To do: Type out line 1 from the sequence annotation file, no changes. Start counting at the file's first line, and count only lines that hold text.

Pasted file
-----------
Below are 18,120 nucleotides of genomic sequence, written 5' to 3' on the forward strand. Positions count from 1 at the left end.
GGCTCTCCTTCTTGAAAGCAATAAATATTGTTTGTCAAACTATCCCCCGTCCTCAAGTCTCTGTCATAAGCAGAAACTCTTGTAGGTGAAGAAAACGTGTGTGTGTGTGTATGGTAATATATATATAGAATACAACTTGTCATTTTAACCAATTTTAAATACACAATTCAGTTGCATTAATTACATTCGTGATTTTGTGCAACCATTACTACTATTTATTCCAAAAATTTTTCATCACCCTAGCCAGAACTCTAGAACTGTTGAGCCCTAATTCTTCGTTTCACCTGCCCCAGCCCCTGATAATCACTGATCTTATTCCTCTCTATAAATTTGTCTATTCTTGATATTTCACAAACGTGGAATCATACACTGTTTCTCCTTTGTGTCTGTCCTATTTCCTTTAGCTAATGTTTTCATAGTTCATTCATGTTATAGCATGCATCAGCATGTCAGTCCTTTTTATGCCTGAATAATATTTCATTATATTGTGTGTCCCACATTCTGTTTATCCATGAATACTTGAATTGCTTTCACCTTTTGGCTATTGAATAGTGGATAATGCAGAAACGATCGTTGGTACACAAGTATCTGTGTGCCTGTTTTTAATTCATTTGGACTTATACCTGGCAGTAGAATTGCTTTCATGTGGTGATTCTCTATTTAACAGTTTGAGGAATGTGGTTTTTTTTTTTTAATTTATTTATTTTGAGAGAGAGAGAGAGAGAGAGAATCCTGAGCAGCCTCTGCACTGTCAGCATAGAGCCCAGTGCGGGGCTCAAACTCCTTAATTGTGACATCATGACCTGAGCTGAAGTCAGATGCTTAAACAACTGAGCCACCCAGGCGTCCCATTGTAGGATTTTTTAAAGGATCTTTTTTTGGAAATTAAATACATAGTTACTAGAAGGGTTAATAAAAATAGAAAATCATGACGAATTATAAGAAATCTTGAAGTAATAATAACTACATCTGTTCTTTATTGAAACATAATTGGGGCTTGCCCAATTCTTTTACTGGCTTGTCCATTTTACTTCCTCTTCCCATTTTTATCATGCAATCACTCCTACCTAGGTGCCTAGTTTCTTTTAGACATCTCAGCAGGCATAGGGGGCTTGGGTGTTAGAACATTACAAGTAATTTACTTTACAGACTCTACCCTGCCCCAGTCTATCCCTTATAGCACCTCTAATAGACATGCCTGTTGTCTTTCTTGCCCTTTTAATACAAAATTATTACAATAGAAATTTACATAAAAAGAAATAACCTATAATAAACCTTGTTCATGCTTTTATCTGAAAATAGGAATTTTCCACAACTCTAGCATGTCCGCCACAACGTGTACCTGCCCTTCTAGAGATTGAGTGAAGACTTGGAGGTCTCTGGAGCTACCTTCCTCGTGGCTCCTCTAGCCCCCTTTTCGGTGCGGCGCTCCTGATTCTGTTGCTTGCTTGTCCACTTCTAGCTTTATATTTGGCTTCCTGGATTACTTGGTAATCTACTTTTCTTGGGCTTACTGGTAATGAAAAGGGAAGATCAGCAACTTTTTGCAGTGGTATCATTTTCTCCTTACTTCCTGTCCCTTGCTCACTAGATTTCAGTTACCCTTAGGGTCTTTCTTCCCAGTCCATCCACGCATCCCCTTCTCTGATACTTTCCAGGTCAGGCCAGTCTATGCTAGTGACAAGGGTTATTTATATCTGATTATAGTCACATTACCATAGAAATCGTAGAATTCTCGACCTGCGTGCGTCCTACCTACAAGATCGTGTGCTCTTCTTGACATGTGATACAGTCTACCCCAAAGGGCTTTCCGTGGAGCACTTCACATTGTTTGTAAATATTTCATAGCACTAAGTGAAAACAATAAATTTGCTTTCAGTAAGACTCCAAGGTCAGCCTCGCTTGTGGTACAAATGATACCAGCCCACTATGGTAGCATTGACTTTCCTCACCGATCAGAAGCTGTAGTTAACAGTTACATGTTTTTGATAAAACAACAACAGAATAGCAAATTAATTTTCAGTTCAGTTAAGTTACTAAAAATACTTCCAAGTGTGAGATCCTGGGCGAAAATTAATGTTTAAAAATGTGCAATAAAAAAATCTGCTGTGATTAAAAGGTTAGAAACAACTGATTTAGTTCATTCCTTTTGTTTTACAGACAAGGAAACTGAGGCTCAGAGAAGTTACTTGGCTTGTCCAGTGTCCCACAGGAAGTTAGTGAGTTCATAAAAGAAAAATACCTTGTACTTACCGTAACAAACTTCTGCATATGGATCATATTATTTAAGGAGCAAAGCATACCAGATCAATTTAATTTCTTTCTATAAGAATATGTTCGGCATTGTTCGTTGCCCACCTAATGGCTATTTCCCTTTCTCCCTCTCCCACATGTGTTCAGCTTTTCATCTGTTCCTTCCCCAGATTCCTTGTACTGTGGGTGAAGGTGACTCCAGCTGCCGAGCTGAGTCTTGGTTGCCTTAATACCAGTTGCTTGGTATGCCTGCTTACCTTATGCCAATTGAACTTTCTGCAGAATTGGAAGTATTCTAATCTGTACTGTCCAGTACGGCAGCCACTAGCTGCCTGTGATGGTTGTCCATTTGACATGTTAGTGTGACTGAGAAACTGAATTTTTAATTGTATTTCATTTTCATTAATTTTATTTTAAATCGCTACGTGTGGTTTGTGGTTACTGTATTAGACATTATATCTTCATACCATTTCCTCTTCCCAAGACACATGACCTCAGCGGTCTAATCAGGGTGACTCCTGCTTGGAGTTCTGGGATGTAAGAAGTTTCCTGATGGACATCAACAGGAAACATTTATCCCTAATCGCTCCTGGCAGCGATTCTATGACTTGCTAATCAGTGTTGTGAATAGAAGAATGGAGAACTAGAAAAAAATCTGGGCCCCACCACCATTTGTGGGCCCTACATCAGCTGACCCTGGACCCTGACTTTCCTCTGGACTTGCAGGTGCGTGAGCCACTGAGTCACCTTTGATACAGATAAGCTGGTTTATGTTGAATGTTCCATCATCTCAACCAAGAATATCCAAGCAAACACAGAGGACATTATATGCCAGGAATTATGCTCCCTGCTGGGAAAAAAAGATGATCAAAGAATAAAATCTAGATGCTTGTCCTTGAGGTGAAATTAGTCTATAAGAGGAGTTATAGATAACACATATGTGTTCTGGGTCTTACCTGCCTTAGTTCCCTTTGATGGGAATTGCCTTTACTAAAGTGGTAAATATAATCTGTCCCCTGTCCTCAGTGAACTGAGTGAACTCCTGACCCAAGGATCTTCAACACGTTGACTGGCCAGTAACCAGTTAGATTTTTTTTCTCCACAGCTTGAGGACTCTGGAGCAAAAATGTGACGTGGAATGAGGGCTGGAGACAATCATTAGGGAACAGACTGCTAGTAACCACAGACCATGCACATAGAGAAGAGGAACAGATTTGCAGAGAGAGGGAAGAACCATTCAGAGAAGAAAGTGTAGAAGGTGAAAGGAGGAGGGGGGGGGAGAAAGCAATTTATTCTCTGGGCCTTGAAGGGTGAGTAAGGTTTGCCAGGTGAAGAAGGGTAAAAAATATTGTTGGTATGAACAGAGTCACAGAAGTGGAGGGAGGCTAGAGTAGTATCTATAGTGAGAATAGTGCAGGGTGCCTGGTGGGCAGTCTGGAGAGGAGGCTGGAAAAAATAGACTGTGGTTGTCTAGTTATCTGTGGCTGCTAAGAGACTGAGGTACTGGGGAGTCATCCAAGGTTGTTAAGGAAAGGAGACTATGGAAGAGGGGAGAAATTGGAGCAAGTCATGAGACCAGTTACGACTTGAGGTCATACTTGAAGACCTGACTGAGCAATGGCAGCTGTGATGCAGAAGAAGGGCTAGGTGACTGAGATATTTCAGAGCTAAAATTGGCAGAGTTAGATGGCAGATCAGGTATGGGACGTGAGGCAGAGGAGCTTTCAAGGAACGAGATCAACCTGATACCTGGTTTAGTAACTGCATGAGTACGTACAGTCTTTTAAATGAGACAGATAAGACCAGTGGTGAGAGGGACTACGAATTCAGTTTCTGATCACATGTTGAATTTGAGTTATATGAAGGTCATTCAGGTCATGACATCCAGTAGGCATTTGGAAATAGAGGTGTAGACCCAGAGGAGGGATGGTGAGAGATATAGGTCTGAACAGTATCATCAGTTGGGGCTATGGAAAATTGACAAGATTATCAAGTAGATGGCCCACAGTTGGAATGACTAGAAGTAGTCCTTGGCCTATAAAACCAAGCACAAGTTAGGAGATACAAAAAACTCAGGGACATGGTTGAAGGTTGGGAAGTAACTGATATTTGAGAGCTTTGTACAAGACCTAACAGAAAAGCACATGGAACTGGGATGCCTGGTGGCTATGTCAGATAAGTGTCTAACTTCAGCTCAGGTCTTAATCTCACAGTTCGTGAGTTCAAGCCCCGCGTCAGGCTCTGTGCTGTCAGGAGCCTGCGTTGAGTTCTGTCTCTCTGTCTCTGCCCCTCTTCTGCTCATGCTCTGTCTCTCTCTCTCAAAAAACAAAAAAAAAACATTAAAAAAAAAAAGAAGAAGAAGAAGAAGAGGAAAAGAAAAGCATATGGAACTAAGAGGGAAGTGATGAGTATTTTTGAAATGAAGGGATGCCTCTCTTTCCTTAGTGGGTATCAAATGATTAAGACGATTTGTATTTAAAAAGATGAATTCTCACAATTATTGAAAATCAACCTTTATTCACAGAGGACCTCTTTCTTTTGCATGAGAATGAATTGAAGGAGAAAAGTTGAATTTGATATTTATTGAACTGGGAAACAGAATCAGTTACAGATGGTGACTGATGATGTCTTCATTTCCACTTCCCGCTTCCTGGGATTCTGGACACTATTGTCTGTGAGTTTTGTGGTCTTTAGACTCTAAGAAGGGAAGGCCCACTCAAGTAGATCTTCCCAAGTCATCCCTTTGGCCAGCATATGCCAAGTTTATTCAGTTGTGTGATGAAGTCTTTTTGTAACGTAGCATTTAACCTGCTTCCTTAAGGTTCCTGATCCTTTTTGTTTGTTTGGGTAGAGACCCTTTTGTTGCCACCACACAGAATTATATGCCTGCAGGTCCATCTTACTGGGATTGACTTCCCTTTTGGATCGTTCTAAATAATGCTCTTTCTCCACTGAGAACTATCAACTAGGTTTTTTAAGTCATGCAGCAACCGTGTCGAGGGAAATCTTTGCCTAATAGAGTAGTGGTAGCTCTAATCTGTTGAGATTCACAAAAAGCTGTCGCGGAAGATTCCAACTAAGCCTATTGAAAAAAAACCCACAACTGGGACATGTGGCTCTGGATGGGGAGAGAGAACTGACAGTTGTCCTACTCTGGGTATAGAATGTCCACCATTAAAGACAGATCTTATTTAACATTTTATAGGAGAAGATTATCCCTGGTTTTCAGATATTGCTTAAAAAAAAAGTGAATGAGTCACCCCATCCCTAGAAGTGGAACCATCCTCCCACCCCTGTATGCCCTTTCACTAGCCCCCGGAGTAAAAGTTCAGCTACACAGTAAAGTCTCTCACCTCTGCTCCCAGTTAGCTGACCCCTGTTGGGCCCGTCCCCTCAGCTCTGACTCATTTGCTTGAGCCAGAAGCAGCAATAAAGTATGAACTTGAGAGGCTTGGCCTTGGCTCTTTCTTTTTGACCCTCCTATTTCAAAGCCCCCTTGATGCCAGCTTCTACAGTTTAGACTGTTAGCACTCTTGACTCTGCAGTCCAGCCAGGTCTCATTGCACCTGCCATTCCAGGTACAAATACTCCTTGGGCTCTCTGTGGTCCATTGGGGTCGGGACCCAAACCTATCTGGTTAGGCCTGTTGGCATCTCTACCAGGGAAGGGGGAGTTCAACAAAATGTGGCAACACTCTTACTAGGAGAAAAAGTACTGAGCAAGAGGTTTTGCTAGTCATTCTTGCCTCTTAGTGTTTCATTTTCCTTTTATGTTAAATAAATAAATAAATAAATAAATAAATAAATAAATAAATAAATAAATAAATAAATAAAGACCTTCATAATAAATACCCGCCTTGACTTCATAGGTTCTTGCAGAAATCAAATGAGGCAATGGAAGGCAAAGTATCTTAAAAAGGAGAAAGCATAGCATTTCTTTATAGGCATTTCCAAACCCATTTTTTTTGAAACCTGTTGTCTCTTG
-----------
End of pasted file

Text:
Below are 18,120 nucleotides of genomic sequence, written 5' to 3' on the forward strand. Positions count from 1 at the left end.